The Community Builders (TCB) has rescued a long-abandoned mill building, turning it into affordable housing in Worcester, Mass.

The Lofts at Loomworks maintains the historic fabric of the neighborhood while providing 94 new homes for low- and extremely low-income families.

“It’s a beacon of revitalization for the neighborhood,” says Michael Lozano, senior project manager at TCB. “The building was empty, abandoned, blighted for 30-plus years. Now, it’s full of life again.”

Built in the late 1800s as the headquarters for the Crompton and Knowles Loom Works company, the property was part of a larger complex of buildings. Over the past 40 years, the business and other area manufacturers closed or relocated, leaving behind their factories and causing the neighborhood to become blighted.

The Crompton and Knowles site was critical to Worcester’s revitalization plans, but the development team faced challenges. When one of the neighboring buildings at the complex was demolished by the city, it resulted in TCB not being able to access historic tax credits, a key financing source in historic-rehab projects.

The development team had to come up with a new strategy to keep the deal alive. To finance the $27.3 million transaction, the nonprofit developer created a master condominium structure to utilize both 9% and 4% low-income housing tax credits (LIHTCs) within a single building. One condominium unit includes 55 apartments and was funded primarily with 9% credits. The other includes 39 apartments and was funded primarily with tax-exempt bonds and 4% credits. The LIHTCs provided approximately $13.9 million to the project.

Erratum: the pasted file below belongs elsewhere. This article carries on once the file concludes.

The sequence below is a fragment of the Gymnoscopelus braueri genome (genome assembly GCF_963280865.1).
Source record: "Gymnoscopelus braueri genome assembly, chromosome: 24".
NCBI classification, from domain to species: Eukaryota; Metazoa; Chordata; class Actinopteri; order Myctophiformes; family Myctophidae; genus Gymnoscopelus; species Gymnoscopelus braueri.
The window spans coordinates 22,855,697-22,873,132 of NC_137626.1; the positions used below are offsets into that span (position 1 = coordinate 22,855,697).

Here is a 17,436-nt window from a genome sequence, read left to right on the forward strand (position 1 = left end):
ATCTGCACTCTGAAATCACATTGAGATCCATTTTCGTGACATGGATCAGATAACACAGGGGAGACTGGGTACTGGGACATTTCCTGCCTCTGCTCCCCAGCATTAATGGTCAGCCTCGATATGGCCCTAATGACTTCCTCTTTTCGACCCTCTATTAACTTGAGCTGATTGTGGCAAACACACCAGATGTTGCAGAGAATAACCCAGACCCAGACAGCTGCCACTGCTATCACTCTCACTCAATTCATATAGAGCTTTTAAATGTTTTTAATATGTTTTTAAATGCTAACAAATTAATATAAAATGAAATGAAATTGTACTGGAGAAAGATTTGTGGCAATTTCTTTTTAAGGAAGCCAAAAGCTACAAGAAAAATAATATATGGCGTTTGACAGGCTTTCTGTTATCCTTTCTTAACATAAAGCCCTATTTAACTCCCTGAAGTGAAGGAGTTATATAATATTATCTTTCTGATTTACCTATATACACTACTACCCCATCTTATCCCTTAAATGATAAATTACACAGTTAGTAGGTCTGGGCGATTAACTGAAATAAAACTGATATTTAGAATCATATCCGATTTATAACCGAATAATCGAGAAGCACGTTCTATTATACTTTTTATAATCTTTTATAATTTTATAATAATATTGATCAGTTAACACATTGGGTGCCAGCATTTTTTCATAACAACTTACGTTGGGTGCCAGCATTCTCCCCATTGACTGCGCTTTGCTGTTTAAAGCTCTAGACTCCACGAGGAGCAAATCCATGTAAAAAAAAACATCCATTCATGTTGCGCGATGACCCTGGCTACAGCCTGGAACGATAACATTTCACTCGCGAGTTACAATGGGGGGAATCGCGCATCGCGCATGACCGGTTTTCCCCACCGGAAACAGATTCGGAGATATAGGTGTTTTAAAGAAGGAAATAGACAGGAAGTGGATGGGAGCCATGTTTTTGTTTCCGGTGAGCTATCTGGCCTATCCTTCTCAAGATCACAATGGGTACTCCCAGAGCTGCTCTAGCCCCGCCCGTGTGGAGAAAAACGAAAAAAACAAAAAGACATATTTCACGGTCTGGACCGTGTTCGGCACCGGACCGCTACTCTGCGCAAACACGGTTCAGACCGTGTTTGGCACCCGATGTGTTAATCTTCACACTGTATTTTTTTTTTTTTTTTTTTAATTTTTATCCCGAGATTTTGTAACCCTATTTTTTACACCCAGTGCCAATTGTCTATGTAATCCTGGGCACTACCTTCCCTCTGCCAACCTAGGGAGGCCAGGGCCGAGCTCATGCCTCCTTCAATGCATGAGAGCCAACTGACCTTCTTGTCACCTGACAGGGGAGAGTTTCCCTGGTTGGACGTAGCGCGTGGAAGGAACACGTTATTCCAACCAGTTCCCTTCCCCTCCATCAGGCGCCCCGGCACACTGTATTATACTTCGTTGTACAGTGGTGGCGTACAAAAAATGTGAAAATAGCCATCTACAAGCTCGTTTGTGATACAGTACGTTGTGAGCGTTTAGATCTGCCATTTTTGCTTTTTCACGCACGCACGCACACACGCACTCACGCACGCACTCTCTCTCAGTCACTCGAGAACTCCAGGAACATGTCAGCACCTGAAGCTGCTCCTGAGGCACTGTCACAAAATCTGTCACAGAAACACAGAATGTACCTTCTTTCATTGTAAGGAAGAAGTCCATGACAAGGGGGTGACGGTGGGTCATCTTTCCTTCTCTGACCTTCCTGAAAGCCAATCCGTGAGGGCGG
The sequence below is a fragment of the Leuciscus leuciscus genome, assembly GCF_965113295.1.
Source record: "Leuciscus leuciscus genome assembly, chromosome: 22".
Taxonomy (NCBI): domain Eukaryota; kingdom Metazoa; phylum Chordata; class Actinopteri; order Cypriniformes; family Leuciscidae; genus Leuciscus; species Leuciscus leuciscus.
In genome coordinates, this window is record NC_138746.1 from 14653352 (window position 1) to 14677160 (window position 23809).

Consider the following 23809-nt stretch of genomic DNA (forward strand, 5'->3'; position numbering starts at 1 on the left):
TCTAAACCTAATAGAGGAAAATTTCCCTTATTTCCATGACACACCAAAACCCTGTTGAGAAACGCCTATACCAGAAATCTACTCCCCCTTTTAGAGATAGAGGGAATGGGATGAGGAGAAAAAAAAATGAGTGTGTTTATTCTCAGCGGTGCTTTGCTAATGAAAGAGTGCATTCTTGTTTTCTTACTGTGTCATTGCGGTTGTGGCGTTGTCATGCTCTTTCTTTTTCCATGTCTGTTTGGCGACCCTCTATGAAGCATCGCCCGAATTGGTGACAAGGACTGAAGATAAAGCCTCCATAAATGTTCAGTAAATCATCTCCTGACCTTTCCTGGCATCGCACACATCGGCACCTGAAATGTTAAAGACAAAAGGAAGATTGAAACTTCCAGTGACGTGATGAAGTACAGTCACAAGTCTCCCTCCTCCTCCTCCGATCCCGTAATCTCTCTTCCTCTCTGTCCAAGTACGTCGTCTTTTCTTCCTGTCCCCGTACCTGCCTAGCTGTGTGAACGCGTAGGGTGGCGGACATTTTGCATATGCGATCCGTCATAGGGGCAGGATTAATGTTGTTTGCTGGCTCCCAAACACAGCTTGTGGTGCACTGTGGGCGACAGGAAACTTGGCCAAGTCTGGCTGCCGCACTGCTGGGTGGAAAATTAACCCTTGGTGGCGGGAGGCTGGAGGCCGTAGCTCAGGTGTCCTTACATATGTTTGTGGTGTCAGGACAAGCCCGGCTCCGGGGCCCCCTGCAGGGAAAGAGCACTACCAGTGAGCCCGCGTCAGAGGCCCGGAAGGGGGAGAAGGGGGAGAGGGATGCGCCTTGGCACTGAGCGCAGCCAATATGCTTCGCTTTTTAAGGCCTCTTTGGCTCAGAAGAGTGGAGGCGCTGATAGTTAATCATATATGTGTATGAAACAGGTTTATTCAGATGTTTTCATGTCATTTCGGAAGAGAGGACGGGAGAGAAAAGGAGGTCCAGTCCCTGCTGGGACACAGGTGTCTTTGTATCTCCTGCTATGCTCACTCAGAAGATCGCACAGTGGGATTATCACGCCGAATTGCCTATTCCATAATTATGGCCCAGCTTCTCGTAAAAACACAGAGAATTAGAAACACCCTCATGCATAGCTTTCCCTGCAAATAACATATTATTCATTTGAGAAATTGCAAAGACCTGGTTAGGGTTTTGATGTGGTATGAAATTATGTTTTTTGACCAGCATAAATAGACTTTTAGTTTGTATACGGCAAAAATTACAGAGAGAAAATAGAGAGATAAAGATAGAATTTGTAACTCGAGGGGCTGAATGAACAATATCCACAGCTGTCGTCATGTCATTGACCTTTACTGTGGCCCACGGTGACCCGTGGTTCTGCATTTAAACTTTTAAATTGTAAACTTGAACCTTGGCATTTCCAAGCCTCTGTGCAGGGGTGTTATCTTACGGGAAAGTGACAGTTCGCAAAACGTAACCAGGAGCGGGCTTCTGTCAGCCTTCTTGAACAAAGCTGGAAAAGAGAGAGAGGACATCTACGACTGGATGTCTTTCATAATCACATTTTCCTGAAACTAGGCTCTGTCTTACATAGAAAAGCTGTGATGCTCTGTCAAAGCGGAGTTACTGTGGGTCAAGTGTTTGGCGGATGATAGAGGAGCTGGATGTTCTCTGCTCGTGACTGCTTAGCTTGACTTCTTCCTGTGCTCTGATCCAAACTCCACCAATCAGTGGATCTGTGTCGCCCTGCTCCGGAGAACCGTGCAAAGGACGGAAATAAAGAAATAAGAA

In addition, the project used Neighborhood Stabilization Program 1 and 2 funds of $1.5 million each and a $400,000 federal Sustainable Communities Challenge Planning Grant.

All of the apartments serve families earning no more than 60% of the area median income (AMI), with 19 units reserved for those earning no more than 30% of the AMI. TCB, in collaboration with the Main South Community Development Corp., provides resident services including education and employment training. Through University Park Partnership with nearby Clark University, eligible residents have access to a free-tuition program.

In addition to providing housing, The Lofts at Loomworks remediated a brownfield to improve environmental conditions in the area. It also preserved a part of Worcester’s past. Historic touches can be found throughout the building, including an old bank vault that has been integrated into the common area.

“It’s a huge benefit to the neighborhood,” Lozano says. “The historic character of the building plays an enormous role in people’s enjoyment of their new apartments.”